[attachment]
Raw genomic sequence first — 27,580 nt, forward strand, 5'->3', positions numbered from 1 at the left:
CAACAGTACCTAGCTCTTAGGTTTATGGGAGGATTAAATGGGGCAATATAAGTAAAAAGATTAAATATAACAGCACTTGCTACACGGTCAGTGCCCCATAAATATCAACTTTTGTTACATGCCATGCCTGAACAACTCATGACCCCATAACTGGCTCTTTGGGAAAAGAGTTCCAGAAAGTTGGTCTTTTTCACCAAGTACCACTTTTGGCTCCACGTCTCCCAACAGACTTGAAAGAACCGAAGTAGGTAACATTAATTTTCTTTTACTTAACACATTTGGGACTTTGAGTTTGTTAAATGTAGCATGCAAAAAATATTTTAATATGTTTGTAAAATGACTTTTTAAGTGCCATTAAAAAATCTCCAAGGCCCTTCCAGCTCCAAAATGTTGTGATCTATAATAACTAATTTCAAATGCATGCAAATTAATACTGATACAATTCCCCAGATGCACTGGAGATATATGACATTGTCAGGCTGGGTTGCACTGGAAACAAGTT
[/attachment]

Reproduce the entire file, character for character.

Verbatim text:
Raw genomic sequence first — 27,580 nt, forward strand, 5'->3', positions numbered from 1 at the left:
CAACAGTACCTAGCTCTTAGGTTTATGGGAGGATTAAATGGGGCAATATAAGTAAAAAGATTAAATATAACAGCACTTGCTACACGGTCAGTGCCCCATAAATATCAACTTTTGTTACATGCCATGCCTGAACAACTCATGACCCCATAACTGGCTCTTTGGGAAAAGAGTTCCAGAAAGTTGGTCTTTTTCACCAAGTACCACTTTTGGCTCCACGTCTCCCAACAGACTTGAAAGAACCGAAGTAGGTAACATTAATTTTCTTTTACTTAACACATTTGGGACTTTGAGTTTGTTAAATGTAGCATGCAAAAAATATTTTAATATGTTTGTAAAATGACTTTTTAAGTGCCATTAAAAAATCTCCAAGGCCCTTCCAGCTCCAAAATGTTGTGATCTATAATAACTAATTTCAAATGCATGCAAATTAATACTGATACAATTCCCCAGATGCACTGGAGATATATGACATTGTCAGGCTGGGTTGCACTGGAAACAAGTT